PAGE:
“It shows the great research capability and expertise we have in Connecticut that companies could pivot and turn to putting an army of researchers to work on the coronavirus and on COVID-19 vaccines,” Pescatello said. “It’s really amazing how much innovation and creativity is going on here in Connecticut.”

Photo | Pfizer
Pfizer's research and development facility in Groton.

Pfizer’s “Operation Lightspeed”

Two promising COVID-19 vaccine candidates in the U.S. are being developed by Pfizer and Boston biotech company Moderna, area drug makers and bioscience experts say.

New York-based Pfizer, in partnership with German pharmaceutical company BioNTech, is creating four COVID-19 mRNA vaccines and an antiviral drug under a larger development program known internally as “Operation Lightspeed,” Burkhardt said. The initiative was coined by CEO Albert Bourla, who recently told Forbes Magazine that Pfizer is willing to spend $1 billion this year to develop and manufacture a COVID-19 vaccine that it doesn’t know yet will work.

Pfizer currently has coronavirus human clinical trials ongoing in Germany and at medical research universities in New York, Ohio and Maryland.

All successful vaccines stimulate the immune system to produce antibodies against an antigen to ensure that people who are vaccinated develop immunity to a specific viral infection. But Pfizer’s mRNA vaccine, which is being worked on in the company’s 2.8-million-square-foot medical research laboratory in Groton, is unique because it can be made synthetically in a batch setting rather than requiring live cells. That makes it more amenable to scale-up manufacturing than other “traditional vaccine approaches,” he said.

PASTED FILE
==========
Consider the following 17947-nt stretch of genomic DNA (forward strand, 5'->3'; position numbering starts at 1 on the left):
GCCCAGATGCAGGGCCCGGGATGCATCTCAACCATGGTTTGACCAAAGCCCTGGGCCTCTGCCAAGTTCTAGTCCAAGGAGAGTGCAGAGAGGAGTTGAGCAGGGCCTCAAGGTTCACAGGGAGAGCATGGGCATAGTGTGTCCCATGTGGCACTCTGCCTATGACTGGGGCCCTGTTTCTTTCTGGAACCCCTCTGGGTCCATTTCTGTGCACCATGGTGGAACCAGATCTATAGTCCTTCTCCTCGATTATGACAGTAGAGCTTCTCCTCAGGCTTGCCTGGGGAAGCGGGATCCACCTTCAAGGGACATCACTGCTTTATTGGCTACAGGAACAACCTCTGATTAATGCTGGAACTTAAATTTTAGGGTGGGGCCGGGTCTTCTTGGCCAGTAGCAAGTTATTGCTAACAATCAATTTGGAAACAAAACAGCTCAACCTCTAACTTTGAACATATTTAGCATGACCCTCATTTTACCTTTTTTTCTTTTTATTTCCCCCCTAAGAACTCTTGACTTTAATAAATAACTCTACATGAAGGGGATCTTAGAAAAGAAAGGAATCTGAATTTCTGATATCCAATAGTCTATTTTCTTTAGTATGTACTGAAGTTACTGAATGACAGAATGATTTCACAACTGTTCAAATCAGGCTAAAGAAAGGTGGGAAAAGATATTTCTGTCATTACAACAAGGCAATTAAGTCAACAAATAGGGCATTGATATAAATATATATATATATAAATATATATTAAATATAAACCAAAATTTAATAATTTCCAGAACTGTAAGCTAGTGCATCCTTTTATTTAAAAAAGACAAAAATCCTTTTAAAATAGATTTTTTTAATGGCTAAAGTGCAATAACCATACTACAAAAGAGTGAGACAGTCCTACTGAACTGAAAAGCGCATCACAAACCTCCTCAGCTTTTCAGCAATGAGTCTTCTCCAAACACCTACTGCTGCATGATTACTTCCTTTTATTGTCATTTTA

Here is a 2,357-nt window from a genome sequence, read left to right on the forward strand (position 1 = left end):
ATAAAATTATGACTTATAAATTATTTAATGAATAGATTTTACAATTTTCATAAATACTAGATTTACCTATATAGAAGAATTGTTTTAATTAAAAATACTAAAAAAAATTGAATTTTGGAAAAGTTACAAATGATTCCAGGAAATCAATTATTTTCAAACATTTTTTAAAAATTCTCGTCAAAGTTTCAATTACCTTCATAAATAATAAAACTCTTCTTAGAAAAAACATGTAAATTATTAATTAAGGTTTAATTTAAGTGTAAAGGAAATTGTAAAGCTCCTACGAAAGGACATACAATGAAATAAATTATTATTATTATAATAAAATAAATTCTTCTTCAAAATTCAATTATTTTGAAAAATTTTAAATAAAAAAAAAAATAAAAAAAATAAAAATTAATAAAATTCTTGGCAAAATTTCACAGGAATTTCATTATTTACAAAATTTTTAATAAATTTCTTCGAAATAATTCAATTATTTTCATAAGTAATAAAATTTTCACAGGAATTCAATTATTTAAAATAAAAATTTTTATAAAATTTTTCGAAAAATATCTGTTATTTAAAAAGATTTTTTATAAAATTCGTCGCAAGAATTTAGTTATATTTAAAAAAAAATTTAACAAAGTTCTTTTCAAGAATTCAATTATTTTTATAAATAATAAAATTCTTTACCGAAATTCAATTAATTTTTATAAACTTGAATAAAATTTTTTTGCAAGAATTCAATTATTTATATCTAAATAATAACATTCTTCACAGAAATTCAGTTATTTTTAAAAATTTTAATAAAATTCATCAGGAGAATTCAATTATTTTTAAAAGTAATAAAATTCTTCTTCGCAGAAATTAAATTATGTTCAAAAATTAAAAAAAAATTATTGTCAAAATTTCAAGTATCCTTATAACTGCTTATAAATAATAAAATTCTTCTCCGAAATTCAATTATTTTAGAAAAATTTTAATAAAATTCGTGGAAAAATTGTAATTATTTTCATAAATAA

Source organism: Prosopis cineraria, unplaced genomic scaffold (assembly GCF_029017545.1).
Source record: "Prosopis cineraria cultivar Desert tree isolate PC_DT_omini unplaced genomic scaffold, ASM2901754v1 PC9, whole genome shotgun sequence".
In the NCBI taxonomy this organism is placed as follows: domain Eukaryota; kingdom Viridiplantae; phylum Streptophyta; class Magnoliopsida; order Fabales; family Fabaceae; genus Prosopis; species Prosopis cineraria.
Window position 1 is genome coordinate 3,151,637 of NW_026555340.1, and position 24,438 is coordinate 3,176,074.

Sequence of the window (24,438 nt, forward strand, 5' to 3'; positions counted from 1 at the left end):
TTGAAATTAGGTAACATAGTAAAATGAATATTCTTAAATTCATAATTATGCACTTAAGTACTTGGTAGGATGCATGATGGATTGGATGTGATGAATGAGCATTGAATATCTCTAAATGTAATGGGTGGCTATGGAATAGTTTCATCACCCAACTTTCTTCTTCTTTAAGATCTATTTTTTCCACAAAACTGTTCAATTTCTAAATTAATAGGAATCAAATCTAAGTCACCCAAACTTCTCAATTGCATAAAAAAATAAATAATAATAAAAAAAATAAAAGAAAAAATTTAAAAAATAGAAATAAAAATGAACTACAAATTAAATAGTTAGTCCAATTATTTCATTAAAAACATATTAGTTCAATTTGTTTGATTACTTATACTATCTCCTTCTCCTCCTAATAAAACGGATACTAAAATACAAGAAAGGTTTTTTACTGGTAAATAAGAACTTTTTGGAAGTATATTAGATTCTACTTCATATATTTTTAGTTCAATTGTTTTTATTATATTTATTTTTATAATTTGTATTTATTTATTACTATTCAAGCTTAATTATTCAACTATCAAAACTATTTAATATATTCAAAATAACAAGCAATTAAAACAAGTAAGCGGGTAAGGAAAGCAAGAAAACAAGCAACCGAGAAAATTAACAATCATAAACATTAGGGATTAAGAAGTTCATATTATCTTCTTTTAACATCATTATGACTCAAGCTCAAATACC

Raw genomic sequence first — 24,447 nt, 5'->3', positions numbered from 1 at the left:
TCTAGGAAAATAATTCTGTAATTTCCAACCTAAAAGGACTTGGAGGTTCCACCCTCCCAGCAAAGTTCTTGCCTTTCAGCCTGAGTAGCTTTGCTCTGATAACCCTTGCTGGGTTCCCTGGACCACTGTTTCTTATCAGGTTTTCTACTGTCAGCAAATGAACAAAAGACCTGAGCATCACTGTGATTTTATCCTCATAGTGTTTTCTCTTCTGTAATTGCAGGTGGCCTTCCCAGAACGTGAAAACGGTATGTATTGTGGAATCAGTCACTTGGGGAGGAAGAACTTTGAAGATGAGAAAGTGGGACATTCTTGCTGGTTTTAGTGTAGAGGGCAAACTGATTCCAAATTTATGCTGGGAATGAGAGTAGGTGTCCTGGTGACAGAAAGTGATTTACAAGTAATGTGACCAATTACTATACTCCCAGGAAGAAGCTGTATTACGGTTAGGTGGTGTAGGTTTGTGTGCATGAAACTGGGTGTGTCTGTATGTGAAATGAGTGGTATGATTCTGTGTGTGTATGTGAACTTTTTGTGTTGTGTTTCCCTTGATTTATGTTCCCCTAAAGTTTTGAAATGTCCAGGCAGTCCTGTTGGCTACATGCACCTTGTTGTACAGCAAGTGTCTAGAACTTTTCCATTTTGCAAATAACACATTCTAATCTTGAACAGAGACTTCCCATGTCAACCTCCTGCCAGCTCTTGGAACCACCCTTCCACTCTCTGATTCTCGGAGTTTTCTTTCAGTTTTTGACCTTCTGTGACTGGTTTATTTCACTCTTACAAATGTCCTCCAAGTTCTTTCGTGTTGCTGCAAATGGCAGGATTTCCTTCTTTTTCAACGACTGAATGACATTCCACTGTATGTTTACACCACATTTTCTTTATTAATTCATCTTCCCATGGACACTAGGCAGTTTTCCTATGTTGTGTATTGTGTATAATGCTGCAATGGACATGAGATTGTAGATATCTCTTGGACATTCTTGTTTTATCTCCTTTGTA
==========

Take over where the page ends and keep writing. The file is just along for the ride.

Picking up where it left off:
The downside is that no company has successfully developed a mRNA vaccine, according to Forbes.

“We are taking all four vaccines into clinical studies now to see if one or two produce a more robust immune response than the others,” Burkhardt said. “We really won’t know until we get the data.”

Photo | Pfizer
Scientists at Pfizer's lab in Groton.

Pfizer’s Groton lab has about 200 full- and part-time workers focused on its two-pronged approach of developing a vaccine and an antiviral treatment to combat COVID-19, he said. (Before the COVID-19 outbreak, the 160-acre complex had about 5,000 workers, and up to 3,000 on site a day.)

In particular, the Groton site is working to ensure safety and formulation of Pfizer’s COVID-19 vaccine candidates. It's also involved in developing an antiviral drug discovered at Pfizer's California lab. Burkhardt says the antiviral drug is on pace to start the first phase of clinical studies in the third quarter, and estimated it could obtain emergency use authorization for treatment in 2021.

“This is a big mission of the Groton site, which is excellent in chemistry, excellent in scale-up of chemical synthesis, formulation and clinical supply manufacturing, safety and metabolism of these drugs,” he said.

Pfizer, Burkhardt says, has already accelerated COVID-19 vaccine development by several months thanks to a close partnership with the Food and Drug Administration and by testing multiple candidates at once. The fast start, he added, means Pfizer could potentially produce up to 10 million doses of a vaccine by year-end, and 200 million doses in 2021.

“Of course if it could be September, that would be great,” Burkhardt said of a best-case scenario for a coronavirus vaccine. “There are so many players investing, I am hopeful there will be multiple winners, because that’s what we need.”